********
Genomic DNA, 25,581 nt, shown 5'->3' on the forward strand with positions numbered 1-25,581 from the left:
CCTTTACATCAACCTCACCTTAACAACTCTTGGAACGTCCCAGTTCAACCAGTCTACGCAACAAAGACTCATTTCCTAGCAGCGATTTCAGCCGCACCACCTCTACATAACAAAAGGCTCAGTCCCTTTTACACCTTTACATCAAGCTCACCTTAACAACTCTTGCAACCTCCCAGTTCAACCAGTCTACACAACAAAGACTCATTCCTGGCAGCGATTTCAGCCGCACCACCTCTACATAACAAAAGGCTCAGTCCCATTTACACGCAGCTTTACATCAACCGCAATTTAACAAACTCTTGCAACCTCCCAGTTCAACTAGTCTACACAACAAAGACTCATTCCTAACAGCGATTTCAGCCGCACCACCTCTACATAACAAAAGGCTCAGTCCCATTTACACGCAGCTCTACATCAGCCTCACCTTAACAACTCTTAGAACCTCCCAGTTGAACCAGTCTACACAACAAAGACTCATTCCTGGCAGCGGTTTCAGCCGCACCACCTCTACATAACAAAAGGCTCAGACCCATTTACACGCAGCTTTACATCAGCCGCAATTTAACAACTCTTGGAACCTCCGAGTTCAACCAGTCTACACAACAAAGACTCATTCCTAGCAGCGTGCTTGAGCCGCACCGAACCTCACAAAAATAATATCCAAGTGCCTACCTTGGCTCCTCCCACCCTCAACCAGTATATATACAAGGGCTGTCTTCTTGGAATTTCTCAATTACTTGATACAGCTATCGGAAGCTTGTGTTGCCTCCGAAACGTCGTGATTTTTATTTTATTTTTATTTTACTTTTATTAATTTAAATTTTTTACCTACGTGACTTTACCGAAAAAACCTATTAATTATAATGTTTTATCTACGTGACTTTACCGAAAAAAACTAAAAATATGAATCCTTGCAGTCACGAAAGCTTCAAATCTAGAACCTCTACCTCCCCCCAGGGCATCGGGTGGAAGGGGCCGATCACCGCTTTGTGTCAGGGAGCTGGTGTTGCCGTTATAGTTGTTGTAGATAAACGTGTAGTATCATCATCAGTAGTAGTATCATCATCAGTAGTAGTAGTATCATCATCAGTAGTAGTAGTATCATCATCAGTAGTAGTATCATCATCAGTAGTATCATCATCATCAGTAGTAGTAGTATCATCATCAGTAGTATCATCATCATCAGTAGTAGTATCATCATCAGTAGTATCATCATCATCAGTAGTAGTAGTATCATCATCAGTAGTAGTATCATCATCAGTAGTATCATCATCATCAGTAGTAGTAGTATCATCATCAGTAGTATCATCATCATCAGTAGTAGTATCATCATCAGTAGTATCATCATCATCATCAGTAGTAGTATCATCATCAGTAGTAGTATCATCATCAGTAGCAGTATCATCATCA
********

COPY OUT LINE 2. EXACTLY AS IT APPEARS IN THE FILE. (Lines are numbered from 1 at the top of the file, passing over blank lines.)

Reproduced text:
CCTTTACATCAACCTCACCTTAACAACTCTTGGAACGTCCCAGTTCAACCAGTCTACGCAACAAAGACTCATTTCCTAGCAGCGATTTCAGCCGCACCACCTCTACATAACAAAAGGCTCAGTCCCTTTTACACCTTTACATCAAGCTCACCTTAACAACTCTTGCAACCTCCCAGTTCAACCAGTCTACACAACAAAGACTCATTCCTGGCAGCGATTTCAGCCGCACCACCTCTACATAACAAAAGGCTCAGTCCCATTTACACGCAGCTTTACATCAACCGCAATTTAACAAACTCTTGCAACCTCCCAGTTCAACTAGTCTACACAACAAAGACTCATTCCTAACAGCGATTTCAGCCGCACCACCTCTACATAACAAAAGGCTCAGTCCCATTTACACGCAGCTCTACATCAGCCTCACCTTAACAACTCTTAGAACCTCCCAGTTGAACCAGTCTACACAACAAAGACTCATTCCTGGCAGCGGTTTCAGCCGCACCACCTCTACATAACAAAAGGCTCAGACCCATTTACACGCAGCTTTACATCAGCCGCAATTTAACAACTCTTGGAACCTCCGAGTTCAACCAGTCTACACAACAAAGACTCATTCCTAGCAGCGTGCTTGAGCCGCACCGAACCTCACAAAAATAATATCCAAGTGCCTACCTTGGCTCCTCCCACCCTCAACCAGTATATATACAAGGGCTGTCTTCTTGGAATTTCTCAATTACTTGATACAGCTATCGGAAGCTTGTGTTGCCTCCGAAACGTCGTGATTTTTATTTTATTTTTATTTTACTTTTATTAATTTAAATTTTTTACCTACGTGACTTTACCGAAAAAACCTATTAATTATAATGTTTTATCTACGTGACTTTACCGAAAAAAACTAAAAATATGAATCCTTGCAGTCACGAAAGCTTCAAATCTAGAACCTCTACCTCCCCCCAGGGCATCGGGTGGAAGGGGCCGATCACCGCTTTGTGTCAGGGAGCTGGTGTTGCCGTTATAGTTGTTGTAGATAAACGTGTAGTATCATCATCAGTAGTAGTATCATCATCAGTAGTAGTAGTATCATCATCAGTAGTAGTAGTATCATCATCAGTAGTAGTATCATCATCAGTAGTATCATCATCATCAGTAGTAGTAGTATCATCATCAGTAGTATCATCATCATCAGTAGTAGTATCATCATCAGTAGTATCATCATCATCAGTAGTAGTAGTATCATCATCAGTAGTAGTATCATCATCAGTAGTATCATCATCATCAGTAGTAGTAGTATCATCATCAGTAGTATCATCATCATCAGTAGTAGTATCATCATCAGTAGTATCATCATCATCATCAGTAGTAGTATCATCATCAGTAGTAGTATCATCATCAGTAGCAGTATCATCATCA